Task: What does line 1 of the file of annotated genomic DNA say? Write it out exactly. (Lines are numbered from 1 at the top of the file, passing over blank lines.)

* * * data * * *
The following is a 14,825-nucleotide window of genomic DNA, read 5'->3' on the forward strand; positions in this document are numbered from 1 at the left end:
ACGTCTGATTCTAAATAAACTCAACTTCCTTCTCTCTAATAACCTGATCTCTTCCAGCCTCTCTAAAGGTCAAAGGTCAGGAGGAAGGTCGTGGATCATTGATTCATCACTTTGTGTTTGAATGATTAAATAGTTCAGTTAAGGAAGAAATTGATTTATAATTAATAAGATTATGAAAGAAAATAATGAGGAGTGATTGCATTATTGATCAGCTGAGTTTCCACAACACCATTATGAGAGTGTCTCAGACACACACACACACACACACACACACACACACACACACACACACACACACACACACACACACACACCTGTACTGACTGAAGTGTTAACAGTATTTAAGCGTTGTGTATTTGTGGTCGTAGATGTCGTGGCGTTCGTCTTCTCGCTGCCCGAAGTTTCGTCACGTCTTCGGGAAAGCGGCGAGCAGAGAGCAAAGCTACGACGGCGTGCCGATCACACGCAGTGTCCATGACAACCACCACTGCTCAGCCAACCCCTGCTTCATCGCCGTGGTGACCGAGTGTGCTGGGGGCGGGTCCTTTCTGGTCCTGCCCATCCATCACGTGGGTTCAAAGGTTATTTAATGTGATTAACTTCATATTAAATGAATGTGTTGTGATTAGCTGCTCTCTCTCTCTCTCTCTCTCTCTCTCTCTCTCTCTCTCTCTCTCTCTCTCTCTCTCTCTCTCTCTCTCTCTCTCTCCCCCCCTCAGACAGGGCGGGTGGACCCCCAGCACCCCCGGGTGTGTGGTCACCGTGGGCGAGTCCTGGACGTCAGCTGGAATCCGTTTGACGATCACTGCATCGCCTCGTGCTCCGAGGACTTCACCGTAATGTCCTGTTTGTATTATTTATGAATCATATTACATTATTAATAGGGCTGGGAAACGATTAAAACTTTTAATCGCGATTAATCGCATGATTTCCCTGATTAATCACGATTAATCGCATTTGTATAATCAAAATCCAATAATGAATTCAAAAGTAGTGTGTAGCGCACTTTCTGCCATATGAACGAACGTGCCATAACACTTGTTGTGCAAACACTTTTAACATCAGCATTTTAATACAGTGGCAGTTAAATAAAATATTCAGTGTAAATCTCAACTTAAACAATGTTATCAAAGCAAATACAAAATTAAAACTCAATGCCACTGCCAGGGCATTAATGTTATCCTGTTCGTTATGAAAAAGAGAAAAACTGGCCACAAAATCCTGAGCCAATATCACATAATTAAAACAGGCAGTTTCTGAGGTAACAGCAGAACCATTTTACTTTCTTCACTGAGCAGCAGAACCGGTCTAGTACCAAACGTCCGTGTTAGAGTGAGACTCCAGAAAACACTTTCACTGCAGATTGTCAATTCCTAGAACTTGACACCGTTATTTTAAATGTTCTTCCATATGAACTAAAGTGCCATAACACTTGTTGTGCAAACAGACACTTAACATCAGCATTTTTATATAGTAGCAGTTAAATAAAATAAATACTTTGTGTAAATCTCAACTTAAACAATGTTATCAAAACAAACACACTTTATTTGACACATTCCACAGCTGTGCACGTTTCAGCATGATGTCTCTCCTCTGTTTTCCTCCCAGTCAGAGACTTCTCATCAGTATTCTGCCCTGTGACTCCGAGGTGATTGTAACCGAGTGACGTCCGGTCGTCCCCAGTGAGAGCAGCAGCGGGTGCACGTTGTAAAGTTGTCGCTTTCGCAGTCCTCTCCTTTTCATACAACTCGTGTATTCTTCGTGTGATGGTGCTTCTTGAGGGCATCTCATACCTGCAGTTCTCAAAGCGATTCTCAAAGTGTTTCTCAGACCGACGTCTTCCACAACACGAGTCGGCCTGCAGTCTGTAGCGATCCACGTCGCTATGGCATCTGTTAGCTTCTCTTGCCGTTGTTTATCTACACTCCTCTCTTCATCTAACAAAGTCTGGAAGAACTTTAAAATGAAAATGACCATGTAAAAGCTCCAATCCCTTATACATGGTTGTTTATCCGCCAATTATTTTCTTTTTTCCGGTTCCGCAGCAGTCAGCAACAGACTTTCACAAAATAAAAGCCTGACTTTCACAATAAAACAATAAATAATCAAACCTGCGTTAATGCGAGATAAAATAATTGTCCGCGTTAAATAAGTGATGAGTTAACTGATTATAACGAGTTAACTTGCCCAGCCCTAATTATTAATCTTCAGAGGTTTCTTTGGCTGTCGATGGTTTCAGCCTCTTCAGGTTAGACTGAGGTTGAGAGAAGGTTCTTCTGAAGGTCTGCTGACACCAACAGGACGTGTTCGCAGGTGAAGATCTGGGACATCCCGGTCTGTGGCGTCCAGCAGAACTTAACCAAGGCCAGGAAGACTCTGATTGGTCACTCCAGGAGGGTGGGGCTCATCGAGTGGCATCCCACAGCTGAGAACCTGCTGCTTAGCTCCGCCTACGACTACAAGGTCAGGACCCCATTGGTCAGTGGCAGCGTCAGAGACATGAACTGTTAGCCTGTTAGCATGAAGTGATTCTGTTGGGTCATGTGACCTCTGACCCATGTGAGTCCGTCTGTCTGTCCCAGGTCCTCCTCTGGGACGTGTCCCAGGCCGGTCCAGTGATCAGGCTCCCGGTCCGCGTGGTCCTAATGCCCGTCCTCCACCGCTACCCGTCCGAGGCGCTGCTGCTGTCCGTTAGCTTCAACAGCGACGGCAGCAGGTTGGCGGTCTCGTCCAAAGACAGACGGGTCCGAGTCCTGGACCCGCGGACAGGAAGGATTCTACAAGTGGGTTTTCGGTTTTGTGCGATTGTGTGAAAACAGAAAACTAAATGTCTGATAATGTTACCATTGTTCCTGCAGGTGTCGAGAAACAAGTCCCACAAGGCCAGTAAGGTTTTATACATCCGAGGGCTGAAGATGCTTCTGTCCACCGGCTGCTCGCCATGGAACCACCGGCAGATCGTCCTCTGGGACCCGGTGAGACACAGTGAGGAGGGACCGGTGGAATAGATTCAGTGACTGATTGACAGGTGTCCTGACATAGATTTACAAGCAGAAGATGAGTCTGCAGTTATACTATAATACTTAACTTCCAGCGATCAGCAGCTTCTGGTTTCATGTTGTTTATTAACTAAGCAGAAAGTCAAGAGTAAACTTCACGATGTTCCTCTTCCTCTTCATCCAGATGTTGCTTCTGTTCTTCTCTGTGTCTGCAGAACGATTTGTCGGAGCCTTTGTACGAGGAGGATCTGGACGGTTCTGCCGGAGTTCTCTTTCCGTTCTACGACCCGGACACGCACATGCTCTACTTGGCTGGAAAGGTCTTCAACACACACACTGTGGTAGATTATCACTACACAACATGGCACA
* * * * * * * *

The following is a 14,825-nucleotide window of genomic DNA, read 5'->3' on the forward strand; positions in this document are numbered from 1 at the left end: